Beyond Separation Anxiety: Part 4, The Grand Finale

     It’s hard to believe I have been able to cover so many differentials for behaviors associated with separation anxiety in just 3 blogs! The only other differential I want to briefly mention is predatory behavior. Destructive behavior (and even vocalization) can be seen when the dog is trying to get to prey; which could be in the form of rats behind the walls! The treatment is to remove the source as predatory behavior is different from other behavior problems in that it is not very amenable to behavior modification. Dogs are either born with it or not, making the prognosis poor for changing the underlying emotional response.

     In the first blog of this series, we discussed the signs for separation anxiety, so in this blog we will focus on what can be done about it! Confirmation of appropriate diagnosis is important. Separation anxiety is one of the most difficult behavior problems to treat as it is often extremely difficult to avoid leaving the dog home alone for most people (myself included). Like other behavior problems, the more the dog practices the behavior, the more difficult it is to change. Since not leaving the dog home alone for months and months while behavior modification is implemented is not realistic for most people, anti-anxiety medications may be prescribed by your veterinarian to facilitate this process. If the pet does need to be left alone, they should be left in the place they are most comfortable with multiple long lasting treats they can safely consume in your absence. The Kong Company has some great ideas for different long lasting treat recipes ( The dog should always be ignored for 10-15 minutes before leaving and until calm once the owner returns home in order to decrease the emotional highs and lows of these times.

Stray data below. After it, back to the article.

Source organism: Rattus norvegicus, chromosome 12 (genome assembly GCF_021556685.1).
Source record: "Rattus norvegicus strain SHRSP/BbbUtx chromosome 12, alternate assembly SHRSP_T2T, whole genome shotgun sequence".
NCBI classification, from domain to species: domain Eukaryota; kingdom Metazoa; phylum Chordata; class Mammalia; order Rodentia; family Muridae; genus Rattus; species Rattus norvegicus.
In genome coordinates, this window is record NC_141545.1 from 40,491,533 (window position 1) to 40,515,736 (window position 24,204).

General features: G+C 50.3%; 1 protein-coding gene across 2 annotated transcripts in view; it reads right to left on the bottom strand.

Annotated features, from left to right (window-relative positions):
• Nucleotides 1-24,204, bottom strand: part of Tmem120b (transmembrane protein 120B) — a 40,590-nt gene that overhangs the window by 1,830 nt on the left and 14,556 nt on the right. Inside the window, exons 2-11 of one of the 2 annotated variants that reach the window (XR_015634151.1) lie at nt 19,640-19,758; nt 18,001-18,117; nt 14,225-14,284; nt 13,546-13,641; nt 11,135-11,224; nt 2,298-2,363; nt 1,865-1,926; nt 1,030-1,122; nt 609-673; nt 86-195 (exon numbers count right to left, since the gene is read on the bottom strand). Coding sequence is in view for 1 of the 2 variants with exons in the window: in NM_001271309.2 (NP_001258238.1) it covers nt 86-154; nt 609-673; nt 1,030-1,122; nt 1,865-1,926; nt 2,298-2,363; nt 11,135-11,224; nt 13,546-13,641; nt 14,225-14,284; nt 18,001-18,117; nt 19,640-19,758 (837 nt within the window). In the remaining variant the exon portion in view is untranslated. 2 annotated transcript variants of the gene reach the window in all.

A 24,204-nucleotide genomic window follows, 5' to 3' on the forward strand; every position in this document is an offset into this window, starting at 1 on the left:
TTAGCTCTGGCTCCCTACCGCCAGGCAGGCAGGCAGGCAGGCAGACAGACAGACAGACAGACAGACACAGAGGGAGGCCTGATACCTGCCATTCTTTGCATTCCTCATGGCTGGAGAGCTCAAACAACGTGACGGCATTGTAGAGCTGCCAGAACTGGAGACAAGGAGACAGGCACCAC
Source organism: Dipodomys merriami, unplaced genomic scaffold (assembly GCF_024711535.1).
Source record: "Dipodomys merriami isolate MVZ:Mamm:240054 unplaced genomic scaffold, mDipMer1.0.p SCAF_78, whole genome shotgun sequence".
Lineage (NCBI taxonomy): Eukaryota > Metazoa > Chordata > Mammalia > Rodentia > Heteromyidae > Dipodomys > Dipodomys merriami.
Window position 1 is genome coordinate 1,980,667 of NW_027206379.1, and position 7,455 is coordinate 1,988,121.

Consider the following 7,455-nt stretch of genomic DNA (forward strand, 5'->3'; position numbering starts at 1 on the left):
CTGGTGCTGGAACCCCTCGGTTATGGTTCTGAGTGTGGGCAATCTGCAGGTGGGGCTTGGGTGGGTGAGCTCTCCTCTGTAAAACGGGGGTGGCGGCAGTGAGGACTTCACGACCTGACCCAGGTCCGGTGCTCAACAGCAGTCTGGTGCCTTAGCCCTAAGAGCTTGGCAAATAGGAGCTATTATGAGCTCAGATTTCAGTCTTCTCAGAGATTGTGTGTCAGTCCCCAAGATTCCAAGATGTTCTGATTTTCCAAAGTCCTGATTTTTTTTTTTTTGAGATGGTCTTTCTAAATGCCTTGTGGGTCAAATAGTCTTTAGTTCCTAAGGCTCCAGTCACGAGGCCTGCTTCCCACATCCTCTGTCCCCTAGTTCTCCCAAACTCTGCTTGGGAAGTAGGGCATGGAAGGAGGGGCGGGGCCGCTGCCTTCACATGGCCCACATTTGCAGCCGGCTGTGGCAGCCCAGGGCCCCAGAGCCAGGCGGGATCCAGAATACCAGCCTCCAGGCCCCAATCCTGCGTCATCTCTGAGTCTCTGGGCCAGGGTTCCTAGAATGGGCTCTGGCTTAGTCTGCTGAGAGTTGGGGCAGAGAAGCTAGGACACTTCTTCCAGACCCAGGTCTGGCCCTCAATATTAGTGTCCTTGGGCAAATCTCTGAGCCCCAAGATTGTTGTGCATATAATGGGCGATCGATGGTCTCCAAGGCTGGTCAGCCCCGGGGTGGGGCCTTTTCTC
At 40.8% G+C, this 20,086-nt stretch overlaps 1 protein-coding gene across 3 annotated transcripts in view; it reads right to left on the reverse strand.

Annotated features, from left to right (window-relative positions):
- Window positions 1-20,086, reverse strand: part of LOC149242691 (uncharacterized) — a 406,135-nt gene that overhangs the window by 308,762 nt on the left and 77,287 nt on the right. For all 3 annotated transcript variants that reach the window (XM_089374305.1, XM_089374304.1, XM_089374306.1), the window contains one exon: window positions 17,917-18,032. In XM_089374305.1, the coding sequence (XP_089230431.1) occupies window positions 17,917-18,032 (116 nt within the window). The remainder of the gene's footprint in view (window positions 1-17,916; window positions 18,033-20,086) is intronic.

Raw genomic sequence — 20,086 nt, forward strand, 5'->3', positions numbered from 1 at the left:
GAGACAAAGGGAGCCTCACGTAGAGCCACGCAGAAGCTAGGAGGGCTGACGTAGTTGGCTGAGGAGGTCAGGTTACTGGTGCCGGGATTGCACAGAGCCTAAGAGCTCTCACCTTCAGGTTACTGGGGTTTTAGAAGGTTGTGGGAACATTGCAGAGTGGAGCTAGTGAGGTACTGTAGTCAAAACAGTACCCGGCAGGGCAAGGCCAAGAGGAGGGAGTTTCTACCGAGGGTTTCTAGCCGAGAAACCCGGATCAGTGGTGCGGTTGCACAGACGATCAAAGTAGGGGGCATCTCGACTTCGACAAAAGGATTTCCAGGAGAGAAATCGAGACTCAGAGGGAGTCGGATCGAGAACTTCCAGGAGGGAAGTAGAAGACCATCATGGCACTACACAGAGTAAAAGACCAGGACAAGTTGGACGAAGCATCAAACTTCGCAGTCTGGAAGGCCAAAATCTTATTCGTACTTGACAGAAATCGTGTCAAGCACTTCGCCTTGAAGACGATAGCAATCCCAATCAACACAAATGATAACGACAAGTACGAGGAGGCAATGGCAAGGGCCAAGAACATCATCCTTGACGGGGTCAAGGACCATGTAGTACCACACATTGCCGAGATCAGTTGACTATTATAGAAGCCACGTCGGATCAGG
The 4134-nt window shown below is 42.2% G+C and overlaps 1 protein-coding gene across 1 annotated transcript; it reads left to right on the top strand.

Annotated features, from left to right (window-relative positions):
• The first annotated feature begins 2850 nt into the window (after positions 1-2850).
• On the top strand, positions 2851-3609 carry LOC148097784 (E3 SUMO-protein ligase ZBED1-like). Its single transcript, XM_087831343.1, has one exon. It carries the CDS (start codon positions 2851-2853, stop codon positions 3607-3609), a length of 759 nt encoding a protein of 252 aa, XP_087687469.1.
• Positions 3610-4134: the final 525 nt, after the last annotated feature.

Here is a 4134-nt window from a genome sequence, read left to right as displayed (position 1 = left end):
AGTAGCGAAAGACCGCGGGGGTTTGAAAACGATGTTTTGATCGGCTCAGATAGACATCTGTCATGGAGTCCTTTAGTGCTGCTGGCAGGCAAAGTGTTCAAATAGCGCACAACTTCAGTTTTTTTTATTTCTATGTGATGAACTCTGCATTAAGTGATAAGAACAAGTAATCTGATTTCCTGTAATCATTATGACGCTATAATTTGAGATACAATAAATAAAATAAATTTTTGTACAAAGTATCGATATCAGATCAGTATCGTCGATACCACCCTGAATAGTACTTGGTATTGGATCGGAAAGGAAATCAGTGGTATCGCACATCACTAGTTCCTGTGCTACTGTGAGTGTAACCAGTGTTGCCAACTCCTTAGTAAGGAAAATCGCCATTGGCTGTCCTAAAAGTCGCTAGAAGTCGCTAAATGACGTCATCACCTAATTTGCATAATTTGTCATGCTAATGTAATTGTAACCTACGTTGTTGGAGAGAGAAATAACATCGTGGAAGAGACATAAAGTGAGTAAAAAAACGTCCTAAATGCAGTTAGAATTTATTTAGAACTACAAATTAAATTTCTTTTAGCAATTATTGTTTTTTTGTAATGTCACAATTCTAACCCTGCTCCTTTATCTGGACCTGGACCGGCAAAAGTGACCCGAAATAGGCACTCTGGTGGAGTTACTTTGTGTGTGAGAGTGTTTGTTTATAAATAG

A key component to treating separation anxiety is to change the dog’s emotional response to being away from the owner. To do this, the dog first must be comfortable with the owner being in a separate part of the house. This is accomplished by implementing independence exercises. The dog is put on a mat with a favorite long lasting treat. Over many sessions the owner practices moving further away for longer periods of time. If the dog is not sleeping or relaxed and eating their treat, then the time and/or distance must be decreased during the next session. After many weeks, once the owner is able to walk around the house for 10-15 minutes out of sight of the dog, graduated departures can be started. This is an extension of the independence exercises with the owner being able to walk out the door for 1 second initially, working up to longer and longer (hopefully hours) periods of time. The long lasting treat should be picked up when the exercise is over so that your dog is rewarded for your absence, not presence. Using a video camera helps to monitor your progress once you are out of sight of the dog.

     Another part of behavior modification for separation anxiety is uncoupling the cues that tell your dog you are leaving from your actual departure. This involves practicing the cues when you are not actually leaving. For example, pick up your keys and then go wash the dishes or put your shoes on and sit down to read a book. Over time you can do more and more cues together until you are able to work up to a whole day’s routine without leaving. Remember that these are general recommendations and each individual patient should have a treatment plan devised by a Veterinary Behaviorist or Certified Applied Animal Behaviorist for safety reasons and the best outcome.

    Well, that’s it for my discussion of separation anxiety. Stay tuned for more behavior blogs. If there is a particular topic you are interested in please let us know!

Meredith Stepita, DVM, DACVB (Veterinary Behaviorist)